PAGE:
Welcome This site is for the millions of us who love college football, but may have differing views on how a team earns a national title. Many of us remember the pre-BCS era, where No. 1 played No. 2 in a bowl game only eight times in 56 seasons. Few want to return to those days. By contrast, thanks to the BCS, the top two teams have played each other 12 times in 12 years by BCS measurements and 9 times in the last 12 according to the AP poll–including the last six years in a row. Despite this, some have advocated for a hypothetical playoff system, which would be more controversial and contentious than the BCS. Let the debate continue.
This website was created by the BCS group in an effort to join the conversation about the football post-season.
The Problem with a Playoff
College football is more successful and more popular, more thrilling and more enjoyable than ever. Attendance, TV viewership, fan interest and revenues are at record highs. Any playoff scheme would jeopardize this great success, while threatening the wonderful and unique nature of the bowls. If you think the Bowl Championship Series (BCS) is controversial, wait until you realize how much more contentious a playoff would be.
A bracket-style playoff wouldn’t end the debate, it would only fuel it. Advocates of a hypothetical playoff can’t agree on how to resolve key playoff questions: who, what, where and when.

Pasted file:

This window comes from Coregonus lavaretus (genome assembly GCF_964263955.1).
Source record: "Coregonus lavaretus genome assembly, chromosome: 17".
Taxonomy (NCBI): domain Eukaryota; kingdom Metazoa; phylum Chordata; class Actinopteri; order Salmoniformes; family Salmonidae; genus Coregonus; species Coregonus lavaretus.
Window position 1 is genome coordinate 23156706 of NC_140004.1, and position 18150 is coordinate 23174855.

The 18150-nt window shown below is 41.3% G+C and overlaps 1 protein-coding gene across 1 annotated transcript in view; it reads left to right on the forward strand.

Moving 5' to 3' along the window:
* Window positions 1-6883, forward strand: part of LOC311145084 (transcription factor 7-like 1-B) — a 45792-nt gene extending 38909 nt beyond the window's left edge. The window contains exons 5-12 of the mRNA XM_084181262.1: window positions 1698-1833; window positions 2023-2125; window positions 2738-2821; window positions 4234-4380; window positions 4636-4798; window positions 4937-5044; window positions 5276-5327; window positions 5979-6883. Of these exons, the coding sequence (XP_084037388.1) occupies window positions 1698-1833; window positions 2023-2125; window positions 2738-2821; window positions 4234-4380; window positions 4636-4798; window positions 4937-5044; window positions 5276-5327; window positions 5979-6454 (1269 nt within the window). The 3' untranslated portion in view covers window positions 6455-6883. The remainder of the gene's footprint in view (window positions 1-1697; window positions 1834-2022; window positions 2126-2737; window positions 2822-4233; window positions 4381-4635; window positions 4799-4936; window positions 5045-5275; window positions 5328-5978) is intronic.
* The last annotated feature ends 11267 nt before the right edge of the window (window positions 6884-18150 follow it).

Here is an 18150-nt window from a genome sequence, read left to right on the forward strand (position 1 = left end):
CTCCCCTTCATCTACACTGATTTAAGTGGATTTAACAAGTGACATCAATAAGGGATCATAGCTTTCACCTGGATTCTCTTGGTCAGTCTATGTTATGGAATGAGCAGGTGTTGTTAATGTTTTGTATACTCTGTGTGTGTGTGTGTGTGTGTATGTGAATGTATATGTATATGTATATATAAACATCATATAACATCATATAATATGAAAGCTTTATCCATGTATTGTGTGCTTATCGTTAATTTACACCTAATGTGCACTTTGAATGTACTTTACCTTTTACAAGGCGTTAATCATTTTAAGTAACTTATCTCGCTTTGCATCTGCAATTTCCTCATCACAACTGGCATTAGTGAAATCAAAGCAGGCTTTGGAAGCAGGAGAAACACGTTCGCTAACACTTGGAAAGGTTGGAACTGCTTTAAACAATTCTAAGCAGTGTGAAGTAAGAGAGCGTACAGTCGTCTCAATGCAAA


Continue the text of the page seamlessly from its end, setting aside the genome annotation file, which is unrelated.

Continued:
- Who would participate?
- How many automatic qualifiers?
- What would be the criteria to qualify?
- What would be the criteria for seedings?
- Where would the games be played?
- When would the games be played?
If you could resolve all that would everyone be satisfied? NO!!
Just try to create an eight-team playoff based on the latest rankings (December 6th). Should two-loss Oregon (10-2, #7) and Ohio State (10-2, #8) get in but not the other FOUR teams with two losses: Georgia Tech (11-2, #9), Iowa (10-2, #10), Penn State (10-2, #13), BYU (10-2, #14)? If you think the BCS is controversial, try sorting that out. A playoff would guarantee bigger problems, more controversy, more disappointed teams and more frustrated fans.
In every sport, brackets began with a few teams. Then schools felt slighted, and so the brackets grew to accommodate more teams. And grew and grew and grew. It is known as “bracket creep.” The NCAA Division I Men’s Basketball Championship started with eight teams. It’s now 65, and some college officials want to expand beyond that. The NCAA’s Football Championship Subdivision began with a four-team playoff years ago, and now it’s been expanded to 20 teams. Think about what bracket creep would do to college football: it would greatly diminish the importance of the regular season, and would forever change the bowl system.